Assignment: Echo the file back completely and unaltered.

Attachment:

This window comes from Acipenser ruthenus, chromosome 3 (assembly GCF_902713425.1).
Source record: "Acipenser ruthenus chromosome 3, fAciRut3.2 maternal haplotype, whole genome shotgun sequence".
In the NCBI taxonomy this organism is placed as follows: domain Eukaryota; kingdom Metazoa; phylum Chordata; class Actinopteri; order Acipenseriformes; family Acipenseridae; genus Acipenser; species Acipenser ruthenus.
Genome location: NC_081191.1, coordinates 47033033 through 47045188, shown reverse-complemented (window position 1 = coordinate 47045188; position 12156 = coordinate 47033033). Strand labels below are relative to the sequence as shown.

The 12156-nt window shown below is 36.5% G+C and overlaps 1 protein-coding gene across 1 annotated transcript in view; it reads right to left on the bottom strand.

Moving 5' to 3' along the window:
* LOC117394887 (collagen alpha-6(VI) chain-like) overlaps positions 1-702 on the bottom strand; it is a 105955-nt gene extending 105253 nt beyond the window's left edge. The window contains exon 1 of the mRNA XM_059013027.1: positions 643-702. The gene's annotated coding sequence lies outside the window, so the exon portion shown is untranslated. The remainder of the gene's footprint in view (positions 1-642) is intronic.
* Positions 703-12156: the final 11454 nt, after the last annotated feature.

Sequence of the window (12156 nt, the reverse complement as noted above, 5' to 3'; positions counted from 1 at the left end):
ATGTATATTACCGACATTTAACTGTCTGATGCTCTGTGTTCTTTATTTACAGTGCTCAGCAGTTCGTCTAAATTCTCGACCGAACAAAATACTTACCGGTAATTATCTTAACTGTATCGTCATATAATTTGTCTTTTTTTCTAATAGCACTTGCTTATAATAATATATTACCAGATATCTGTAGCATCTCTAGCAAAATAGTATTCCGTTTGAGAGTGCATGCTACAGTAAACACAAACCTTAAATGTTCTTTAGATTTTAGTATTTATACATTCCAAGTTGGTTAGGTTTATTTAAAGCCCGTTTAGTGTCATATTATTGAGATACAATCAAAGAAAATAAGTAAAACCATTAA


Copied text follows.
This window comes from Acipenser ruthenus, chromosome 3 (assembly GCF_902713425.1).
Source record: "Acipenser ruthenus chromosome 3, fAciRut3.2 maternal haplotype, whole genome shotgun sequence".
In the NCBI taxonomy this organism is placed as follows: domain Eukaryota; kingdom Metazoa; phylum Chordata; class Actinopteri; order Acipenseriformes; family Acipenseridae; genus Acipenser; species Acipenser ruthenus.
Genome location: NC_081191.1, coordinates 47033033 through 47045188, shown reverse-complemented (window position 1 = coordinate 47045188; position 12156 = coordinate 47033033). Strand labels below are relative to the sequence as shown.

The 12156-nt window shown below is 36.5% G+C and overlaps 1 protein-coding gene across 1 annotated transcript in view; it reads right to left on the bottom strand.

Moving 5' to 3' along the window:
* LOC117394887 (collagen alpha-6(VI) chain-like) overlaps positions 1-702 on the bottom strand; it is a 105955-nt gene extending 105253 nt beyond the window's left edge. The window contains exon 1 of the mRNA XM_059013027.1: positions 643-702. The gene's annotated coding sequence lies outside the window, so the exon portion shown is untranslated. The remainder of the gene's footprint in view (positions 1-642) is intronic.
* Positions 703-12156: the final 11454 nt, after the last annotated feature.

Sequence of the window (12156 nt, the reverse complement as noted above, 5' to 3'; positions counted from 1 at the left end):
ATGTATATTACCGACATTTAACTGTCTGATGCTCTGTGTTCTTTATTTACAGTGCTCAGCAGTTCGTCTAAATTCTCGACCGAACAAAATACTTACCGGTAATTATCTTAACTGTATCGTCATATAATTTGTCTTTTTTTCTAATAGCACTTGCTTATAATAATATATTACCAGATATCTGTAGCATCTCTAGCAAAATAGTATTCCGTTTGAGAGTGCATGCTACAGTAAACACAAACCTTAAATGTTCTTTAGATTTTAGTATTTATACATTCCAAGTTGGTTAGGTTTATTTAAAGCCCGTTTAGTGTCATATTATTGAGATACAATCAAAGAAAATAAGTAAAACCATTAA